Skip to main content

Cash, Jean W(ampler) 1938-

CASH, Jean W(ampler) 1938-

PERSONAL: Born 1938; married Lloyd H. Cash, June 8, 1963; children: Gordon W. Ethnicity: "Caucasian." Education: Madison College (now James Madison University), B.A., 1959, M.A. (English), 1967, postgraduate study, 1967-75; attended writing workshops at Purdue University, 1981, Rensselaer Polytechnic Institute, 1982, and Georgetown University, 1984; University of Mississippi, Ph.D. (English), 1983; attended Cambridge University, 1987. Politics: Republican Hobbies and other interests: Travel, gardening, collecting

ADDRESSES: Home—P.O. Box 425, Broadway, VA 22815. Office—English Dept., Keezell 212, James Madison University, 800 South Main St., Harrisonburg, VA 22807. E-mail—[email protected]

CAREER: Taught at secondary schools in Virginia and Delaware, 1959-80; University of Mississippi, University, instructor, 1976-77; James Madison University, Harrisonburg, VA, 1980—, associate professor, 1986-96, professor of English, 1996—.

MEMBER: Modern Language Association, College English Association, American Literature Association, Sigma Phi Lambda, Kappa Delta Pi, Sigma Tau Delta, Phi Kappa Phi.

AWARDS, HONORS: Grants from James Madison University, 1987, Virginia Foundation for Humanities and Public Policy, 1989, and Northeastern Modern Language Association, 1993.

WRITINGS:

Flannery O'Connor: A Life, University of Tennessee Press (Knoxville, TN), 2002.

WORK IN PROGRESS: Articles about O'Connor and Mississippi writer, Larry Brown; plans to edit a collection of essays on Brown's work.

SIDELIGHTS: Jean W. Cash spent nearly two decades teaching English to grade school students before advancing to the university level, and became a full professor in 1996. Her primary areas of interest are the study of Southern literature and composition. Cash spent ten years researching and writing Flannery O'Connor: A Life, described by Booklist's Margaret Flanagan as an "intimate chronicle of a major literary talent."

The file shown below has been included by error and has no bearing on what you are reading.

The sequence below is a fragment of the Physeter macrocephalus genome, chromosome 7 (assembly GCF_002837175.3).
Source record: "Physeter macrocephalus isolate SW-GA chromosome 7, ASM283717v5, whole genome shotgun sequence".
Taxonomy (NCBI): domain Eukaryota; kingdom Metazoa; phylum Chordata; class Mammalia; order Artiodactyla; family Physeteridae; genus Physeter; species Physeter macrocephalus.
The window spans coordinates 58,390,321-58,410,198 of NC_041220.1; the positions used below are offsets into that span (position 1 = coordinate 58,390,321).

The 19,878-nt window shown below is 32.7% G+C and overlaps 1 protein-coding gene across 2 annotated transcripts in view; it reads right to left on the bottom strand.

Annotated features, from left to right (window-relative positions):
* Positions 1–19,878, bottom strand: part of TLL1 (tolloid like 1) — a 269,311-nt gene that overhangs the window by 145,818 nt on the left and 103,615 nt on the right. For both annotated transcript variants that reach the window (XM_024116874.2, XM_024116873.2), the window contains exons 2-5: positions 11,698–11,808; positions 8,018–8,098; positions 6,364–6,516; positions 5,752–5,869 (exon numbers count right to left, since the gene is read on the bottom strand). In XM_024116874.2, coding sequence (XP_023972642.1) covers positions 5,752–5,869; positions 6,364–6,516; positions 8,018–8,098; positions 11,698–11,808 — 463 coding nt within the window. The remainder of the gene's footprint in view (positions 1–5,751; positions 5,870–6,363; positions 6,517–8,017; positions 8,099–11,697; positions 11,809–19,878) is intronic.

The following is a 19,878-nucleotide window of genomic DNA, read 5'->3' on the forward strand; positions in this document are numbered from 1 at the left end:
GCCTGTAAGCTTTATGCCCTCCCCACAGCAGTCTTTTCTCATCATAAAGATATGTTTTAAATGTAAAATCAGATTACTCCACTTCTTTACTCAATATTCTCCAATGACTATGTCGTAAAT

Cash first became interested in O'Connor while at the University of Mississippi, where she began to study her letters. She interviewed O'Connor's friends and classmates, but the only family members who would cooperate with her biography were distant cousins. Although she was granted permission by O'Connor's literary executor to quote from unpublished material for articles she published from 1986 into the 1990s, the family reversed that decision when it came to the book. Paul Mankowski noted in First Things that Cash was refused permission "to quote previously unpublished material, including letters, juvenilia, draft manuscripts, and other essential sources. Such a handicap would be daunting to any biographer; to one engaged in literary biography, it is all but fatal. Cash was obliged to rewrite her text and paraphrase in many places where she had quoted O'Connor directly."

O'Connor (1925-1964) was born Mary Flannery O'Connor, a Roman Catholic, and a very private person, reserved and considered eccentric by some. In reviewing the biography for Appalachian Life online, Julia Beach said that "though she placed value on other people's opinions, she relied on no one to tell her who she was." She suffered from lupus, which resulted in her death from kidney failure at age thirtynine, and spent most of her adult life with her mother on their farm in Milledgeville, Georgia, where she particularly enjoyed raising chickens. She corresponded frequently with literary friends, received guests, and wrote. Her main source of income came from her lectures. Beach noted that Cash has accumulated an extensive collection of material on O'Connor, including her many letters to and from friends. "Cash manages these correspondences with great clarity and grace," said Beach.